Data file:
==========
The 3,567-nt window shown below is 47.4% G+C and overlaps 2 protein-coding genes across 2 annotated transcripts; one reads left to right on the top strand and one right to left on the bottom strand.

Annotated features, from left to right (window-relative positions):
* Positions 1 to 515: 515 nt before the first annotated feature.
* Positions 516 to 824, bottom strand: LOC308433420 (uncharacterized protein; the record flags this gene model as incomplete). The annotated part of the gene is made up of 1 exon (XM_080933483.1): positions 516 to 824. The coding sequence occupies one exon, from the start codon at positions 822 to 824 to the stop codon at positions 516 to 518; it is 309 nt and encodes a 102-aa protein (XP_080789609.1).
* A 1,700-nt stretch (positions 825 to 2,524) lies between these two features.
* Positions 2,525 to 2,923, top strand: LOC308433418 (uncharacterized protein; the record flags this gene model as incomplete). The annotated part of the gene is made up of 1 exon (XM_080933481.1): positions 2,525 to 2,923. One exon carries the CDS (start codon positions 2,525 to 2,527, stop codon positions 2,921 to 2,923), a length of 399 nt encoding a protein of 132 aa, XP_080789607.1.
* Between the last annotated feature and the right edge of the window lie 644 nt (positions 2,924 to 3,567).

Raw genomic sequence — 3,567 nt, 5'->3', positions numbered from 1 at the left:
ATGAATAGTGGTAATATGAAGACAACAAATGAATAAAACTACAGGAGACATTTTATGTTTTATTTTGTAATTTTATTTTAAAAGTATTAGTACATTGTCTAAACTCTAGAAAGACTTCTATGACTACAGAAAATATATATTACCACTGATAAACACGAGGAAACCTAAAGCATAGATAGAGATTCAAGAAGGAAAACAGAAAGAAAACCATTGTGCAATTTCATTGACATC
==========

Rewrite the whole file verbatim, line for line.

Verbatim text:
The 3,567-nt window shown below is 47.4% G+C and overlaps 2 protein-coding genes across 2 annotated transcripts; one reads left to right on the top strand and one right to left on the bottom strand.

Annotated features, from left to right (window-relative positions):
* Positions 1 to 515: 515 nt before the first annotated feature.
* Positions 516 to 824, bottom strand: LOC308433420 (uncharacterized protein; the record flags this gene model as incomplete). The annotated part of the gene is made up of 1 exon (XM_080933483.1): positions 516 to 824. The coding sequence occupies one exon, from the start codon at positions 822 to 824 to the stop codon at positions 516 to 518; it is 309 nt and encodes a 102-aa protein (XP_080789609.1).
* A 1,700-nt stretch (positions 825 to 2,524) lies between these two features.
* Positions 2,525 to 2,923, top strand: LOC308433418 (uncharacterized protein; the record flags this gene model as incomplete). The annotated part of the gene is made up of 1 exon (XM_080933481.1): positions 2,525 to 2,923. One exon carries the CDS (start codon positions 2,525 to 2,527, stop codon positions 2,921 to 2,923), a length of 399 nt encoding a protein of 132 aa, XP_080789607.1.
* Between the last annotated feature and the right edge of the window lie 644 nt (positions 2,924 to 3,567).

Raw genomic sequence — 3,567 nt, 5'->3', positions numbered from 1 at the left:
ATGAATAGTGGTAATATGAAGACAACAAATGAATAAAACTACAGGAGACATTTTATGTTTTATTTTGTAATTTTATTTTAAAAGTATTAGTACATTGTCTAAACTCTAGAAAGACTTCTATGACTACAGAAAATATATATTACCACTGATAAACACGAGGAAACCTAAAGCATAGATAGAGATTCAAGAAGGAAAACAGAAAGAAAACCATTGTGCAATTTCATTGACATC